Do You Live Near the Beach? Plan Ahead for Risks
For many Americans, living by the beach is the embodiment of the American dream. When people fantasize about living by the beach, they think of the tranquil sound of waves rhythmically lapping at the shore, gulls floating overhead, and a profound sense of peace. While the beach does bring with it a sense of peace and serenity, it is easy for romanticized notions to eclipse the considerations and dangers of living by the beach. In order to fully enjoy your tranquil oasis, it is important to be aware of possible dangers and how to minimize beach risks to you and your family.
In states like Florida, severe storms and choppy seas are a regular occurrence. Anytime houses are built near the water, proper precautions must be taken to avoid flood damage. Sometimes this can include raising up the house which can sometimes reduce stability. In addition to being a risk to the actual house, flooding can also cut you and your family off from supplies so it is essential to always keep spare emergency supplies in a safe place. It can also be a good idea to have a boat or a raft to use in the event of the need to evacuate.
Some have suggested that rising sea levels will soon become a problem that seaside residents will have to begin dealing with. Depending on your region, tidal waves and tsunamis can also damage your home and cause problems for your family.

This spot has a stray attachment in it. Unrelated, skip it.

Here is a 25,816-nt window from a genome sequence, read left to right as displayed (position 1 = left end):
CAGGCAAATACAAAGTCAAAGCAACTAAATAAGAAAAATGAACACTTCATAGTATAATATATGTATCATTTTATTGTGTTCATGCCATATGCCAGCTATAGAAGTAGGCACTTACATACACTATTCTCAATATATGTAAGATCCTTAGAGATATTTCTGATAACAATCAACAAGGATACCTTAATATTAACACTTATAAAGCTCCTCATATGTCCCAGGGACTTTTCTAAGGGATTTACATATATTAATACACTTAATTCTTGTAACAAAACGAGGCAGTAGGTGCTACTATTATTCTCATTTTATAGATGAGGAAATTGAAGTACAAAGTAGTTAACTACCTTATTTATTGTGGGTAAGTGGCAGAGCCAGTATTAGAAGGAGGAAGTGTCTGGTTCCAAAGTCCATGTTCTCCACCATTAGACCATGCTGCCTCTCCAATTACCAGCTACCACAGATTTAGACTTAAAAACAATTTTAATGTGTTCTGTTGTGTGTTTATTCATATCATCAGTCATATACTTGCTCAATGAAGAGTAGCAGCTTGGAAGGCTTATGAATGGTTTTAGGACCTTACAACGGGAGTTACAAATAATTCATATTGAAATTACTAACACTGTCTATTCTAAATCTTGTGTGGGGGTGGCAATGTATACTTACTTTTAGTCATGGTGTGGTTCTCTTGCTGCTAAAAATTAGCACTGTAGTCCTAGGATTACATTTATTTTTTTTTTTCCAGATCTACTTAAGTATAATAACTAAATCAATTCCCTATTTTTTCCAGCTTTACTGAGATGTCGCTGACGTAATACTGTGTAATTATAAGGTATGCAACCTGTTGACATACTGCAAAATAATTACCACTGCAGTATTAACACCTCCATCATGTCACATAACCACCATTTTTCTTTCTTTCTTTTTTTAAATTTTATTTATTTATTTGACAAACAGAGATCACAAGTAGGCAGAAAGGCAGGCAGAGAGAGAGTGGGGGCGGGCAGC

Some cities in Florida are considered lightning strike capitals of the world. The violent thunderstorms that can occur during the summer months and in the rest of hurricane season can often cause injury and property damage. One of the biggest risks associated with lightning besides risk of injury is risk of fire. Storms are often very powerful near warm-water beaches and can generate violent lightning. Even though the home is surrounded by water, fires resulting from lightning strikes are a very real danger.
The state of Florida is no stranger to hurricanes. Florida is often almost always hit by major hurricanes during the season. Hurricanes are usually stronger when coming off of the warm waters near the coast. This can make beachfront property seem much less attractive when considering the scale of damage done as the result of hurricanes like Katrina and Andrew. These storms can produce strong enough winds and rain to break windows, blow debris, and even erode the foundations of the house. It is important to take proper precautions to prepare for hurricanes and to be aware of evacuation routes.
If you live near the beach and are interested in options for protecting or restoring your home, don’t hesitate to call Florida Catastrophe. At Fla-Cat, we have all the experience and equipment needed to service any of your beach risks and disaster needs.